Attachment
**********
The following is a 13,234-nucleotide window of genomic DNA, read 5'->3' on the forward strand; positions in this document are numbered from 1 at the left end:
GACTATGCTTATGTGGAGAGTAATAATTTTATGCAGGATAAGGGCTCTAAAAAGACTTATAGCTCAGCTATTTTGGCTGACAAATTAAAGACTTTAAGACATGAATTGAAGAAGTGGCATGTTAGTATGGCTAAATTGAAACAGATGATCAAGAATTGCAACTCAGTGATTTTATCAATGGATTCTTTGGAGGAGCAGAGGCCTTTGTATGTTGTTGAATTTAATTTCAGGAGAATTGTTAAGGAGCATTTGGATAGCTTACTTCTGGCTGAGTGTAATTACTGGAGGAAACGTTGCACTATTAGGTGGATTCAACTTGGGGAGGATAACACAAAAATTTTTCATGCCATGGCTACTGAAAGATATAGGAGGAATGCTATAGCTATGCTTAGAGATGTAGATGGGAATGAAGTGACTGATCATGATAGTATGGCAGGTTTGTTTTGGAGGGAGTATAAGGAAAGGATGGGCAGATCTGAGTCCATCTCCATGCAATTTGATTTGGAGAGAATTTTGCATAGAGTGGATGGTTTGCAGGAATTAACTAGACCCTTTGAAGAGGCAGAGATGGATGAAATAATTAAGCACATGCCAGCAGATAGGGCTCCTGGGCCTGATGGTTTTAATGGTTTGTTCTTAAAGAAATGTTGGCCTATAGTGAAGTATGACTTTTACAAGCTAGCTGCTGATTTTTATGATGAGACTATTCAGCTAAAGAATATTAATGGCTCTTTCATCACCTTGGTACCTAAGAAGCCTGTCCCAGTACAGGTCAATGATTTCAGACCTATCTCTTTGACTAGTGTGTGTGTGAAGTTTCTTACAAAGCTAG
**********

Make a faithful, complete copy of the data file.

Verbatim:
The following is a 13,234-nucleotide window of genomic DNA, read 5'->3' on the forward strand; positions in this document are numbered from 1 at the left end:
GACTATGCTTATGTGGAGAGTAATAATTTTATGCAGGATAAGGGCTCTAAAAAGACTTATAGCTCAGCTATTTTGGCTGACAAATTAAAGACTTTAAGACATGAATTGAAGAAGTGGCATGTTAGTATGGCTAAATTGAAACAGATGATCAAGAATTGCAACTCAGTGATTTTATCAATGGATTCTTTGGAGGAGCAGAGGCCTTTGTATGTTGTTGAATTTAATTTCAGGAGAATTGTTAAGGAGCATTTGGATAGCTTACTTCTGGCTGAGTGTAATTACTGGAGGAAACGTTGCACTATTAGGTGGATTCAACTTGGGGAGGATAACACAAAAATTTTTCATGCCATGGCTACTGAAAGATATAGGAGGAATGCTATAGCTATGCTTAGAGATGTAGATGGGAATGAAGTGACTGATCATGATAGTATGGCAGGTTTGTTTTGGAGGGAGTATAAGGAAAGGATGGGCAGATCTGAGTCCATCTCCATGCAATTTGATTTGGAGAGAATTTTGCATAGAGTGGATGGTTTGCAGGAATTAACTAGACCCTTTGAAGAGGCAGAGATGGATGAAATAATTAAGCACATGCCAGCAGATAGGGCTCCTGGGCCTGATGGTTTTAATGGTTTGTTCTTAAAGAAATGTTGGCCTATAGTGAAGTATGACTTTTACAAGCTAGCTGCTGATTTTTATGATGAGACTATTCAGCTAAAGAATATTAATGGCTCTTTCATCACCTTGGTACCTAAGAAGCCTGTCCCAGTACAGGTCAATGATTTCAGACCTATCTCTTTGACTAGTGTGTGTGTGAAGTTTCTTACAAAGCTAG